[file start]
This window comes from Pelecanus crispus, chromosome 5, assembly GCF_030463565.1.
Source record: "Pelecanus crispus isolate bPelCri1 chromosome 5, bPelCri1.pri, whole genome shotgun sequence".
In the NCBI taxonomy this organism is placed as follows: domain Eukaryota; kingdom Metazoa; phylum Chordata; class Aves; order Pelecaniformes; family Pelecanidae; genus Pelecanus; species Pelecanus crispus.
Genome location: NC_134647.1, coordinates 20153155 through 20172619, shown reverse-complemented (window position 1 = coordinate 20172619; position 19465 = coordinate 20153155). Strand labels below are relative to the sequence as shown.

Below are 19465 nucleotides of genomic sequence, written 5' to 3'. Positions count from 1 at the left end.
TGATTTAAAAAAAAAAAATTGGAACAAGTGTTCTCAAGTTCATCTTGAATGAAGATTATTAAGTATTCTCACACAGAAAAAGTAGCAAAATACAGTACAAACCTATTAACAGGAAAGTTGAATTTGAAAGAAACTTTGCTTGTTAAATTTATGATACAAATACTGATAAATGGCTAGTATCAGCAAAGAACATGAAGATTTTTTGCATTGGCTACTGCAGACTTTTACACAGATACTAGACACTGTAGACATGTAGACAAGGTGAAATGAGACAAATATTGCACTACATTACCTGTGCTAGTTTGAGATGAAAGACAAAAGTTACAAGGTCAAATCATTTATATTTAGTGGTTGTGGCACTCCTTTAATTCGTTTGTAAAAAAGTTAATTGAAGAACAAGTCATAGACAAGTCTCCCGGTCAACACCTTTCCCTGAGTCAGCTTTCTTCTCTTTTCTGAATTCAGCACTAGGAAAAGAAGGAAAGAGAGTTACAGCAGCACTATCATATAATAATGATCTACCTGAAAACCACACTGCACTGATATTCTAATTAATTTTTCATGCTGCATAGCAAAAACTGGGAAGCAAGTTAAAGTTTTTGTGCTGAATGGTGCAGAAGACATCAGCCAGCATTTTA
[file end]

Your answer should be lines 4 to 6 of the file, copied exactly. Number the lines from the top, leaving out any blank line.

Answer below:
Genome location: NC_134647.1, coordinates 20153155 through 20172619, shown reverse-complemented (window position 1 = coordinate 20172619; position 19465 = coordinate 20153155). Strand labels below are relative to the sequence as shown.

Below are 19465 nucleotides of genomic sequence, written 5' to 3'. Positions count from 1 at the left end.
TGATTTAAAAAAAAAAAATTGGAACAAGTGTTCTCAAGTTCATCTTGAATGAAGATTATTAAGTATTCTCACACAGAAAAAGTAGCAAAATACAGTACAAACCTATTAACAGGAAAGTTGAATTTGAAAGAAACTTTGCTTGTTAAATTTATGATACAAATACTGATAAATGGCTAGTATCAGCAAAGAACATGAAGATTTTTTGCATTGGCTACTGCAGACTTTTACACAGATACTAGACACTGTAGACATGTAGACAAGGTGAAATGAGACAAATATTGCACTACATTACCTGTGCTAGTTTGAGATGAAAGACAAAAGTTACAAGGTCAAATCATTTATATTTAGTGGTTGTGGCACTCCTTTAATTCGTTTGTAAAAAAGTTAATTGAAGAACAAGTCATAGACAAGTCTCCCGGTCAACACCTTTCCCTGAGTCAGCTTTCTTCTCTTTTCTGAATTCAGCACTAGGAAAAGAAGGAAAGAGAGTTACAGCAGCACTATCATATAATAATGATCTACCTGAAAACCACACTGCACTGATATTCTAATTAATTTTTCATGCTGCATAGCAAAAACTGGGAAGCAAGTTAAAGTTTTTGTGCTGAATGGTGCAGAAGACATCAGCCAGCATTTTA